Now consider a modern steam engine. I invoke the Cyclone Engine
(see previous post) for reference. Let's look at performance, range,
efficiency, emissions, reliability, longevity, safety, fuel
1. Performance - Similar to a two stroke gasoline engine, but
starting torque is far greater (and Cyclone is FAR less noisy). A
100 hp Cyclone has a starting torque of 700 ft lbs. The torque
profile is like a gas engine's flipped backwards…. torque is highest
starting out and falls, but always remains at least twice as high as
a 4 stroke gas engine at the same speed and rated power. The torque
curve is such that a transmission is NOT required. Engine is
self-starting (can operate at 1 rpm up to 3600 rpm). Engine can even
reverse itself. A Diesel automotive power plant (including all
auxiliaries…. transmission, emissions controls, radiator, starter
motor, flywheel, etc.) with the same power as a Cyclone automotive
power plant weighs 2.5 times as much as the Cyclone.
2. Range - Higher efficiency and ability to use fuels with greater
energy density will extend range relative to gas autos.
3. Efficiency - Measured at 36% thermal efficiency…. roughly
equivalent to Diesel engines. However, there are fewer power
transmission losses because, well, NO transmission is required, only
a much simpler gear box.
4. Emissions - With no emissions controls at all (no computers,
sensors, catalytic converter, etc) the emissions are far lower than
the cleanest internal combustion engine. Additionally, nitrous oxide
emissions are virtually nonexistent. The Cyclone passes CA smog
standards for the year 2020, and with NO modification.
5. Reliability - A Cyclone automotive power plant has less than
1/5 the parts count of a standard automotive power plant (including
power transmission equipment). The 6 cylinder radial Cyclone has one
cam to operate all 6 inlet valves and there are NO exhaust valves.
There is a single thermostat to control boiler temperature (50+ year
old technology), and a single electric motor driven blower fan.
Steam generator, condenser, and auxiliary heat exchangers are simple
and integrated with the engine. Peak engine temperature is 1200F vs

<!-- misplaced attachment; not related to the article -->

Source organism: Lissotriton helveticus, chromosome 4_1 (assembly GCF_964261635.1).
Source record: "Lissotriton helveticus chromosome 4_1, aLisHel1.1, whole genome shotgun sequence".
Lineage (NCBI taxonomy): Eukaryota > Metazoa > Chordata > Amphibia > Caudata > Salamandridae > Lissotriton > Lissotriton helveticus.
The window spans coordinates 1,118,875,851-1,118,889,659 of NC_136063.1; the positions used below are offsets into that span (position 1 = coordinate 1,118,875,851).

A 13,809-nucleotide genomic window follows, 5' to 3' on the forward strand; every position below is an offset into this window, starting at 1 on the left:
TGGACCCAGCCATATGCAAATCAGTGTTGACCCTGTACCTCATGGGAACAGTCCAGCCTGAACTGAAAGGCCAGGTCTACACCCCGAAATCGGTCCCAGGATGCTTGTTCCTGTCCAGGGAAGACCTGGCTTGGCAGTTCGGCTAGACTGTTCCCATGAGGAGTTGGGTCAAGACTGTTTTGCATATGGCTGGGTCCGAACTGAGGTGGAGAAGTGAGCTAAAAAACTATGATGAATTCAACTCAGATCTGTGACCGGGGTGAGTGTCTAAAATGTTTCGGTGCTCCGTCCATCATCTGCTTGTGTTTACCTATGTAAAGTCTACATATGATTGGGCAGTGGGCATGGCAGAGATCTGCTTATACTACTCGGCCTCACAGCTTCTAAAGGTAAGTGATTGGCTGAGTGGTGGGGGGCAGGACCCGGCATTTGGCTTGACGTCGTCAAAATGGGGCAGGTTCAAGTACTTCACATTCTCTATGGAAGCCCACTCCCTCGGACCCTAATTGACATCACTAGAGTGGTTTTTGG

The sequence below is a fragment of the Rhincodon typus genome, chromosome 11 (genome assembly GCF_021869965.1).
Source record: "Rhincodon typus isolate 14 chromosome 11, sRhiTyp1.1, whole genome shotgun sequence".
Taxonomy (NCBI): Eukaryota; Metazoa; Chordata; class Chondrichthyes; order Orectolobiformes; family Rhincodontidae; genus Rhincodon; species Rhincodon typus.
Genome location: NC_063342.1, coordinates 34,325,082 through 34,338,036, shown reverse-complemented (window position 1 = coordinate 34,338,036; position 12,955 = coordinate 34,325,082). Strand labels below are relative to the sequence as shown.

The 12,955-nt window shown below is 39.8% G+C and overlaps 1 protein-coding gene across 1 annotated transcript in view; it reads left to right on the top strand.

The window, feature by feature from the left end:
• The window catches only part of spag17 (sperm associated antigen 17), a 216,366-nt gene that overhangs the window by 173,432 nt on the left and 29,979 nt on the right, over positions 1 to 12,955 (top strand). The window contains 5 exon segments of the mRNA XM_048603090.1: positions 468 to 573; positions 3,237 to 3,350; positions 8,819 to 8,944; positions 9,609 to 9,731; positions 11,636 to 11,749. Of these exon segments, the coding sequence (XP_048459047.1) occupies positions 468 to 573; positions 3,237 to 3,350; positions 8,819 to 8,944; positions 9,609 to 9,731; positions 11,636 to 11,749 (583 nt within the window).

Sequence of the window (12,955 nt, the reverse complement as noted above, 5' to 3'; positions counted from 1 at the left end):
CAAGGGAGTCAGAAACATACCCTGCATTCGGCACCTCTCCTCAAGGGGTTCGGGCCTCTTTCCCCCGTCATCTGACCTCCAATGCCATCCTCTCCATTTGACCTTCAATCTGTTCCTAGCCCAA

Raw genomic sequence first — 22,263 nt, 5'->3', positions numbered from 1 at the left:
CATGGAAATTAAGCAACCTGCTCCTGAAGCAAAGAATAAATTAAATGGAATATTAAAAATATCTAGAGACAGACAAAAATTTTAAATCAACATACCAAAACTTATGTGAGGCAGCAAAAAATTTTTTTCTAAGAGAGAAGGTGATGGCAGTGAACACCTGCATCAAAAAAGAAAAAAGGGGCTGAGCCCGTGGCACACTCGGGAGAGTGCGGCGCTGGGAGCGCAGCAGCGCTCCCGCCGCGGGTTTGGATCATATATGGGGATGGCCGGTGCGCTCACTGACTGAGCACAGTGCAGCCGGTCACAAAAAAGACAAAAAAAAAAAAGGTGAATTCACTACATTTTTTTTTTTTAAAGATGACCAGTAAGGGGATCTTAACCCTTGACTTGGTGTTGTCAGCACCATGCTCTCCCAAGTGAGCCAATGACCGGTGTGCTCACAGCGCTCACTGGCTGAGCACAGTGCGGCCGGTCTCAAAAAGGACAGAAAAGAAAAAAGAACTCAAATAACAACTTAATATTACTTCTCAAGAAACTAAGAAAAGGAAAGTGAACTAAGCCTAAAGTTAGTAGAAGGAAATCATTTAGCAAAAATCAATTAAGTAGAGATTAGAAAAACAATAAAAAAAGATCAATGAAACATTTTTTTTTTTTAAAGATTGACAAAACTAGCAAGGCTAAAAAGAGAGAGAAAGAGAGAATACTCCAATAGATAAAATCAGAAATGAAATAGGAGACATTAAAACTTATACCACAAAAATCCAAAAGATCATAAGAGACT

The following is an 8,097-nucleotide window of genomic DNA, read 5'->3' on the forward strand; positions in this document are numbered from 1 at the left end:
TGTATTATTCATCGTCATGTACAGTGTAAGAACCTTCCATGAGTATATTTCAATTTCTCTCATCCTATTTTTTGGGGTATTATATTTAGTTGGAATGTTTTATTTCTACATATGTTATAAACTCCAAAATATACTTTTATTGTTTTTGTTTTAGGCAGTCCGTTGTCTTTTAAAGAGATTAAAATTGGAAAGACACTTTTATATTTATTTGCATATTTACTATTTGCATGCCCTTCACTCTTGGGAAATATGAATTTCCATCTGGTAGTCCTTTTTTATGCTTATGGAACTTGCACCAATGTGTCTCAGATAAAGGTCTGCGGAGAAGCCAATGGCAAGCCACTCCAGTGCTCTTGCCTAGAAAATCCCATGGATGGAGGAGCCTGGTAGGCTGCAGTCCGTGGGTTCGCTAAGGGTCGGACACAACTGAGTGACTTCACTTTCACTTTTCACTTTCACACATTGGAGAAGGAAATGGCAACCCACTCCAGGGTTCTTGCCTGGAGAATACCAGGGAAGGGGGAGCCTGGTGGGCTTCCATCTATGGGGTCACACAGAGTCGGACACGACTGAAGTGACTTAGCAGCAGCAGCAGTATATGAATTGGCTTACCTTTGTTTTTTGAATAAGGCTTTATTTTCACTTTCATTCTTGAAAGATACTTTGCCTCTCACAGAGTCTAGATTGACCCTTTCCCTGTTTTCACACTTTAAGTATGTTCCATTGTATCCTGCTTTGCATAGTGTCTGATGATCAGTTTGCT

nearly 2500F in internal combustion. Average speed is lower. Engine
cylinders and bearings are WATER LUBRICATED. NO OIL CHANGES! Water
and steam is in a closed system…. no adding water, either!
6. Longevity - Lubricating quality of water and the composite
materials used in the Cyclone is the same as oil lubrication in
internal combustion engines, but there is NO fouling of the system
as seen in internal combustion. The closed system of the Cyclone is
always clean. Additionally, operating temperatures are lower in the
Cyclone and average speed is lower.
7. Safety - The power plant itself is perfectly safe. But more
importantly, the high power to weight ratio and CRAZY torque
provides no need to compromise on vehicle safety (like electric cars
and hybrids often do). One great application for the Cyclone is the
trucking industry and earth moving equipment.
8. Fuel availability - The Cyclone truly shines here! The Cyclone
has been operated on the following fuels (so far) with no
modification to the engine: gasoline, ethanol, E-85, diesel,
biodiesel, SVO, fuel oil, kerosene, orange oil, acetone, propane,
butane, hydrogen, crude oil… the engine has even operated on solid
fuels including coal dust and wood flour. Additionally, there is no
reason at all why a biomass gasifier cannot be used as well (wood
chips, wood pellets, paper pellets, seaweed pellets). For stationary
applications (a generator for example) the Cyclone can also operate
using concentrated solar (a Cyclone has been operated by heat lamps
just to illustrate the concept).
I can go on and on, but it should be a slam dunk. Steam is the way
to go… and we've only scratched the surface of its potential. ”.
Here's Jay Leno with this Doble:
http://media.popularmechanics.com/image ... d-lg-1.jpg
http://www.damninteresting.net/content/ ... _large.jpg
Rear axel direct drive:
http://media.popularmechanics.com/image ... 2-lg-3.jpg